The original Floor-Leverage Rule for Retirement calls for establishing a low risk Spending Floor Portfolio with 85% of one’s funds and a Surplus Portfolio of the remaining 15% in equities with 3× leverage. Unfortunately there is a high probability that the leveraged Surplus Portfolio will lose most of its value in extremely bad markets. iM’s Improved Floor-Leverage Rule, a low-risk investment strategy for retirement with a high 6.5% withdrawal rate, uses market timing to avoid large losses of the Surplus Portfolio. However, market timing models are unlikely to capture black swan events. For example, the 1987 stock market crash would have wiped out 90% of the Surplus Portfolio in two weeks. A strategy to guard against such a possibility is to buy put options to protect the Surplus Portfolio.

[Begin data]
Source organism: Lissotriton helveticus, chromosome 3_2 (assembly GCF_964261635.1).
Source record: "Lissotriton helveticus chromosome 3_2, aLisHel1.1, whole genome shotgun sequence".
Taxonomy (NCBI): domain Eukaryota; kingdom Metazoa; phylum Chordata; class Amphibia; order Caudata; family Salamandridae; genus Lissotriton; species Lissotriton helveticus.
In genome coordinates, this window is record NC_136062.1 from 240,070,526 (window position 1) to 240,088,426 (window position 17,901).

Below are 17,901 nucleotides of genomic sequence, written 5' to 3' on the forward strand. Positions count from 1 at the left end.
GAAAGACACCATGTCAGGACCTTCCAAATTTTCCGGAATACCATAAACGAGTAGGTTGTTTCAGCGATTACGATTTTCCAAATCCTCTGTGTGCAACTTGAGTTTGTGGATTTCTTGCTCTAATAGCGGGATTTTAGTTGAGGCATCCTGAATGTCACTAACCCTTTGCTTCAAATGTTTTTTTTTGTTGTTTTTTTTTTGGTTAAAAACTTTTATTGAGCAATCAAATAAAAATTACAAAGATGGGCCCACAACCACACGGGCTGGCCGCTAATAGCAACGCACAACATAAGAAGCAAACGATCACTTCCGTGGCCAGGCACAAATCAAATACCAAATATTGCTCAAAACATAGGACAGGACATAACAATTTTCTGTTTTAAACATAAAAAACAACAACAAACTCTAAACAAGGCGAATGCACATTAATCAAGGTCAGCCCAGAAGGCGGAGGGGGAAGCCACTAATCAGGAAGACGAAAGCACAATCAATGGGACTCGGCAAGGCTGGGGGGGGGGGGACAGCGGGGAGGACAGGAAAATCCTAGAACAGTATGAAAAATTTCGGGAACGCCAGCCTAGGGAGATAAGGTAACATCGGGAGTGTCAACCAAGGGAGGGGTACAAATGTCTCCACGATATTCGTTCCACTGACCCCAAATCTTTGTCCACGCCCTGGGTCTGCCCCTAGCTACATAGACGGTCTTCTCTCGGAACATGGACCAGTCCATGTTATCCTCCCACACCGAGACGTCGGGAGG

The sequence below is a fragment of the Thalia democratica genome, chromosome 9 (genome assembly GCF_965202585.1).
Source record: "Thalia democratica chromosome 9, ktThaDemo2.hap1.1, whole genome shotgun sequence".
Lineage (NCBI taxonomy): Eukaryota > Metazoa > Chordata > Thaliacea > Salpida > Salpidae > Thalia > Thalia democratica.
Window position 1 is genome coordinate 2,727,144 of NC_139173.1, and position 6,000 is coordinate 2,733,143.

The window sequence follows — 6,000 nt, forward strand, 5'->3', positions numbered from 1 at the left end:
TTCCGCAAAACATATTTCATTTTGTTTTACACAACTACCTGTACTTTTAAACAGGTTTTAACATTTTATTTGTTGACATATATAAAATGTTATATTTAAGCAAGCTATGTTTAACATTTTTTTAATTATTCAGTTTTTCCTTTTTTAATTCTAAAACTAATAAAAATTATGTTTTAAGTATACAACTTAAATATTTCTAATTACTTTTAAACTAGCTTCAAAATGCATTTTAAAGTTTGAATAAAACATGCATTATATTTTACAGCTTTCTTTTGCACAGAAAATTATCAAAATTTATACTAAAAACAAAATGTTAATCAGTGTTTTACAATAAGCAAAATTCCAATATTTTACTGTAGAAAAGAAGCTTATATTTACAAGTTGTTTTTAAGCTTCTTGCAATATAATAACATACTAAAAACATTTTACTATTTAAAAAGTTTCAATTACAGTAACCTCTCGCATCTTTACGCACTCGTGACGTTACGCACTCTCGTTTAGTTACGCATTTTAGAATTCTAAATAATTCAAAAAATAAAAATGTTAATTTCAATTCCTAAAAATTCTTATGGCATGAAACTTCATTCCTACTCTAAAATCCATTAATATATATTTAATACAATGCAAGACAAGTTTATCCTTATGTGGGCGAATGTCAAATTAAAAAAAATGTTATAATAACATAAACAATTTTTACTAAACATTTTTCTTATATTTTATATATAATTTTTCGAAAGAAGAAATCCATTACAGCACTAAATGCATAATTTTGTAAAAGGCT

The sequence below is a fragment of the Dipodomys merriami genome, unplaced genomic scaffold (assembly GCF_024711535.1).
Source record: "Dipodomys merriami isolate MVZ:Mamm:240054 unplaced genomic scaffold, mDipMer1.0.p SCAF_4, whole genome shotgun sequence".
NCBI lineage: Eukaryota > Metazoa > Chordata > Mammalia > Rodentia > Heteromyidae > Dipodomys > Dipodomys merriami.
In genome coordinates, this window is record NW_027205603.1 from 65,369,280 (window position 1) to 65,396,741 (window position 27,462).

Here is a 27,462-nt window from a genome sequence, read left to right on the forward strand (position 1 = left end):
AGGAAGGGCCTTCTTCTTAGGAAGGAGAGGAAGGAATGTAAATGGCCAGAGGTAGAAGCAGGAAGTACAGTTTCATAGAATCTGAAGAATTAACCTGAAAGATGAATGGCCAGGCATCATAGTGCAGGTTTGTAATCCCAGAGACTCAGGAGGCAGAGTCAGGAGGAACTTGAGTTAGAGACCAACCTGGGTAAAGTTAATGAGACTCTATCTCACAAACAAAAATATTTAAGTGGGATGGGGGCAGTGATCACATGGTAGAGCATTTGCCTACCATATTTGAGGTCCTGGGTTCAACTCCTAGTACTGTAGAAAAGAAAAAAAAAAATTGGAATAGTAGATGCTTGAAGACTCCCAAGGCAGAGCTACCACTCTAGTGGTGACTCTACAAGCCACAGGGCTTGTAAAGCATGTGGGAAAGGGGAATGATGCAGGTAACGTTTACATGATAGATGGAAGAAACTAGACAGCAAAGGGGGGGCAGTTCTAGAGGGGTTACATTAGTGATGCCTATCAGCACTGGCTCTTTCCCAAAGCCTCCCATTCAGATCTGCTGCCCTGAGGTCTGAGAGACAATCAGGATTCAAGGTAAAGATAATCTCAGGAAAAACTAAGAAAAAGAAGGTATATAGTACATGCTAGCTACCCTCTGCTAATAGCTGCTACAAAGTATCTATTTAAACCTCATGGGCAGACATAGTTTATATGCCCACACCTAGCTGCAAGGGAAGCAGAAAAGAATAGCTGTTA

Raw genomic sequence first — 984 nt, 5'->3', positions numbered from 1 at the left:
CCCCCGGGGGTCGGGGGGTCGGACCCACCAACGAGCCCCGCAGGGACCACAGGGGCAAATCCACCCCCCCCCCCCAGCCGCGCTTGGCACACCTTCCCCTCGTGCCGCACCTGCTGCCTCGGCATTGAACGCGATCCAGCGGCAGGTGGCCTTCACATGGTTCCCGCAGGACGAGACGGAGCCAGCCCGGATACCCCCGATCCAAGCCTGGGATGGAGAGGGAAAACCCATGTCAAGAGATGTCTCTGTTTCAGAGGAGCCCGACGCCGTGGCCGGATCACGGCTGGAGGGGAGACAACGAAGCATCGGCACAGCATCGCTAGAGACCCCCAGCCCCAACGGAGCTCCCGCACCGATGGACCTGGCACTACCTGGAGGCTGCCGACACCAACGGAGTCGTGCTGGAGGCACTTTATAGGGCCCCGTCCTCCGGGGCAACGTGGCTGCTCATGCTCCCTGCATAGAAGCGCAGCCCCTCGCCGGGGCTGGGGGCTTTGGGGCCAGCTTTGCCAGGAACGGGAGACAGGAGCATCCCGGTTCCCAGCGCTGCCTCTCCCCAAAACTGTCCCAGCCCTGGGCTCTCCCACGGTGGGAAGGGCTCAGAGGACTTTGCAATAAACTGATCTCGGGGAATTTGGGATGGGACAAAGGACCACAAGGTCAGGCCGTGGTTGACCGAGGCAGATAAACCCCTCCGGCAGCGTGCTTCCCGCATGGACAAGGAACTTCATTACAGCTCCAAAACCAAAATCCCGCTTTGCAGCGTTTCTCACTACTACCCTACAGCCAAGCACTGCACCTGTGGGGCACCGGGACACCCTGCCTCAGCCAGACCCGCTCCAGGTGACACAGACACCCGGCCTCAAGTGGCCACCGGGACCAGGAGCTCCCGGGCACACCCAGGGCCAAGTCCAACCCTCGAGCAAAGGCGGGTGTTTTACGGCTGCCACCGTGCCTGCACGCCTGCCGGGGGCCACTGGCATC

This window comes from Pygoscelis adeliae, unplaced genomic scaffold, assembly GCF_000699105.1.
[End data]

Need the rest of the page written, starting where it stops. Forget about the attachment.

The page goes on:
#### Spending Floor Portfolio

For the analysis, the CREF Inflation-Linked Bond Account (CREFb) was chosen as the Spending Floor Portfolio. The timeframe for the backtest was from Jan-2-1999 to Jun-30-2014. Over this 15.5 year period the CREF Account produced an annualized average return of 6.1% with a maximum drawdown of -14.3%.

#### Improved Floor-Leverage Rule: Surplus Portfolio

The Surplus Portfolio investment is in the 3× leveraged UltraPro S&P500 ETF UPRO, but only for those periods when the MAC-System signals exposure to stocks; and during the other periods it goes to IEF, the iShares 7-10 Year Treasury Bond ETF. It is hereinafter referred to as the MAC-UPRO Surplus Portfolio. (Inception date of UPRO was 6-23-09; prior values are synthetic, calculated from the index.)

#### Original Floor-Leverage Rule: Surplus Portfolio

The Surplus Portfolio investment is constantly in the 3× leveraged UltraPro S&P500 ETF UPRO, hereinafter referred to as the UPRO Surplus Portfolio.

#### Surplus Portfolio Insurance with Put Options